I have a confession to make: one of the main reasons i started this blog was for the Church.
As a follower of God, and a member of this group called The Church that seeks to join together in seeking his Kingdom on earth, i find it disconcerting how much dead language thrives within the Church.
It is my belief that the Church should not be sequestered away from the rest of the world, sending emissaries to do the work of God, but not being active itself. The church should be getting its hands dirty, up to the elbows, working out the Kingdom in the world around.
More and more, the Church is doing so, except in the area of language.
The longer i'm involved in the Church, the more i run across language that has lost most, if not all, of its meaning, yet is still in regular use by the Church. The Church still uses language that has lost its heft, that no longer has weight. We tell people we believe in the one Truth, the true Love, and the great Redemption, then we give them empty language to talk about these things.
It's like the man who told his friend how special and important his computer was. He tells him how much work he can do on it, how necessary it is to his life, how much it has become part of his day-to-day activities. Then when he passes it over to his friend to see for himself, his friend discovers the computer that can seemingly do so much can no longer perform the basic tasks it once could. The hard drive is full. The processor has slowed down. The internet is dial-up. Even the fan is broken. The computer is simply overused.
That's not a condemnation against the computer for failing to live up to what it should be able to perform. It once could. But through simple use, the law of entropy is pushed into motion. Things fall apart. What once could speed you through a game of checkers in less than a minute takes longer than that to open a single web browser. Things fall apart as time moves on and they are used. That applies just as well to language in a kind of linguistic entropy.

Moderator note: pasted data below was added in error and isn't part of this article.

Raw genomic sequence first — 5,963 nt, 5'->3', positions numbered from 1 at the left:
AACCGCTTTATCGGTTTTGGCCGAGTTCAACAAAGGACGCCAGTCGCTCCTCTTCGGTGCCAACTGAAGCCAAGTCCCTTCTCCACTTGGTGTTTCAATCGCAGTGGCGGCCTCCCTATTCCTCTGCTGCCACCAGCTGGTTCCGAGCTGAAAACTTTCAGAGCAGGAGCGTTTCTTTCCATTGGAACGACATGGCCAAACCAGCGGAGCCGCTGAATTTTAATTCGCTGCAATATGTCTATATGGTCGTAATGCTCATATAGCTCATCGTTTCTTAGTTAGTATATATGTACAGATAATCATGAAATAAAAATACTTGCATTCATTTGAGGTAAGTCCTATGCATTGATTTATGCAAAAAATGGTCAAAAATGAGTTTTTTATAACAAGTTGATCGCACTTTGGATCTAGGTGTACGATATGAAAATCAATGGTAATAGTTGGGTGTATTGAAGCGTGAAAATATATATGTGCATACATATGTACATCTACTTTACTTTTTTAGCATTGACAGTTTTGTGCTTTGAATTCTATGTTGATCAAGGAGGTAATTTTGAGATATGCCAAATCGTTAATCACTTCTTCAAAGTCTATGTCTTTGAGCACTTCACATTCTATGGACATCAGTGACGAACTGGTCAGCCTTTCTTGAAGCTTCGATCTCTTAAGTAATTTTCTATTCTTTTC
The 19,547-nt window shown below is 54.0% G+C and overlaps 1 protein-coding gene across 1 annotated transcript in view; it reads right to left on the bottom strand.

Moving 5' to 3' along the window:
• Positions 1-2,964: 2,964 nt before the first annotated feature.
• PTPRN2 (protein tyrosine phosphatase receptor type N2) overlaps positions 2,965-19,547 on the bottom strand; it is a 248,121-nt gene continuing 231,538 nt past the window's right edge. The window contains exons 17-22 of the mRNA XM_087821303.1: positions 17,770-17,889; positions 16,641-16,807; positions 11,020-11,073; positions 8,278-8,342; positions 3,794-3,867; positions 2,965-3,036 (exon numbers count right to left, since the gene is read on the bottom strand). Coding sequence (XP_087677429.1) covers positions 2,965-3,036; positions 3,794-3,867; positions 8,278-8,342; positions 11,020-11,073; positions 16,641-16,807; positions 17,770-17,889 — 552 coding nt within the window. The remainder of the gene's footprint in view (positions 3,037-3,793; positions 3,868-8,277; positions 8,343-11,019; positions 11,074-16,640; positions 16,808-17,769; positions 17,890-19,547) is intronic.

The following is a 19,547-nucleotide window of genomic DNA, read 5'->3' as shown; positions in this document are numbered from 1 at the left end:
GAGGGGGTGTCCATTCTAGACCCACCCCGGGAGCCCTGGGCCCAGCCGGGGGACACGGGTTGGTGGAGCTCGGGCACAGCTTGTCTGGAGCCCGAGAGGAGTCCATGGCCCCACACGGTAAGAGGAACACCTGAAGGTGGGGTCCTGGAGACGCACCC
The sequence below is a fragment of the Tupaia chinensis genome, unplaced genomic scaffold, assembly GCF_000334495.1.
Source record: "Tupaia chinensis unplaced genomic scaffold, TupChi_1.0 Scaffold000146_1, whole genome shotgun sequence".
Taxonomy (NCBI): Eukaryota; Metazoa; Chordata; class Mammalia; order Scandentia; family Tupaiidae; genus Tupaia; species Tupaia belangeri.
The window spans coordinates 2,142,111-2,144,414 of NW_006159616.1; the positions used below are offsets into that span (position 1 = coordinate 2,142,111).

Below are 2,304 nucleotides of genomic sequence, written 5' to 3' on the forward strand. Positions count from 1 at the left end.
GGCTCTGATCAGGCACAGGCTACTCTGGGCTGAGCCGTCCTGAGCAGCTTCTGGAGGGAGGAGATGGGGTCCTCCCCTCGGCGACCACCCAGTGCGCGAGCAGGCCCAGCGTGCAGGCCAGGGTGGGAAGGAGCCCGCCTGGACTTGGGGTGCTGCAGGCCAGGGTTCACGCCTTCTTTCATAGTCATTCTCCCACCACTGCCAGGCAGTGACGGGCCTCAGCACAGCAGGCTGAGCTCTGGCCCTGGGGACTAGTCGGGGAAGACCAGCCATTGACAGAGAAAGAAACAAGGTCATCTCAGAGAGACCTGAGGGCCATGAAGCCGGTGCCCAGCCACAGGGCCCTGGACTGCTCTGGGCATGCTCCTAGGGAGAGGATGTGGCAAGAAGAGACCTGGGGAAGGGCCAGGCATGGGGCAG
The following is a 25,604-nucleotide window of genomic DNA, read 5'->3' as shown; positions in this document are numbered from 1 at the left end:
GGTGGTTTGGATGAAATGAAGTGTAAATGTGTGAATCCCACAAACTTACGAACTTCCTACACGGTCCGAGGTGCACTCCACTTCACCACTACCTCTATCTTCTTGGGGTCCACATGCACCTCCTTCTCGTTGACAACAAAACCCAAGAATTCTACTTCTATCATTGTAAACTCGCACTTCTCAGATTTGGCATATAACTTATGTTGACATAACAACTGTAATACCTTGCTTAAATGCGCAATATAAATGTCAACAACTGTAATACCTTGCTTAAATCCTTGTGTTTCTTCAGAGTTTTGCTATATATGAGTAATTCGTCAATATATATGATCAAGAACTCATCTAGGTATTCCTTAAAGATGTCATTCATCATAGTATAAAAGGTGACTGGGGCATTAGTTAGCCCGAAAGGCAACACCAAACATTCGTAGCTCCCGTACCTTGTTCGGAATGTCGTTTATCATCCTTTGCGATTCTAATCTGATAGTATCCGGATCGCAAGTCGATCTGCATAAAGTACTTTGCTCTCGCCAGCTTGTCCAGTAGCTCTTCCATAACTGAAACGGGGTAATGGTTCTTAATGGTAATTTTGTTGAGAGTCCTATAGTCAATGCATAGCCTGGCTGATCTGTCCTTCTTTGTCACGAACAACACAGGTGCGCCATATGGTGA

If God is the center of life and regeneration and rejuvenation, then the Church should also be part of that. As such, our language should reflect our beliefs. Our language, the language we use to describe Life, should also be alive and full.
One of the great things about the Bible is how old the text is, even while retaining its relevance. The way it tears into the soul to reveal what it underneath transcends any era. The images used by the prophets and poets still hold their weight.
But there are sections that we have drained the use out of, in terms of imagery. Looking at age, not chronology, Job is the oldest book of the Bible. It was written before any others. Therefore, when the writer tells us Satan said that God had put 'a hedge around [Job] and his household,' it is one of the oldest phrases in Christianity (as well as Judaism).
So why does it persist today? It is not unusual to be praying over a friend who is about to take a journey, or a family going through hard times, and hear someone asking God to 'put a hedge of protection' around them. I understand the sentiment, but i think we, as the church, should retire this phrase. Or at least update it. We have things better than hedges now: they are called fences, or walls, even.
The idea that 'hedge of protection' represents--that of God's protection and safety during difficult or trying times--is a great one, but there are many other ways to say it. We shouldn't use the phrase, any phrase, just because it is a part of Scripture. Rather, we should use a phrase, any phrase, no matter it's origin, based on how it conveys the idea we want to express and how well it expresses it. A phrase older than Moses himself has lost much through linguistic entropy.
From here on, i will mostly be talking to the Church. There will be times when i switch back to something more universal, or even when what i talk about concerning the church is applicable elsewhere. But, for the most part, i want to see a change happen within the Church and how we use language. May it better reflect the life we have come to know by also being filled with life.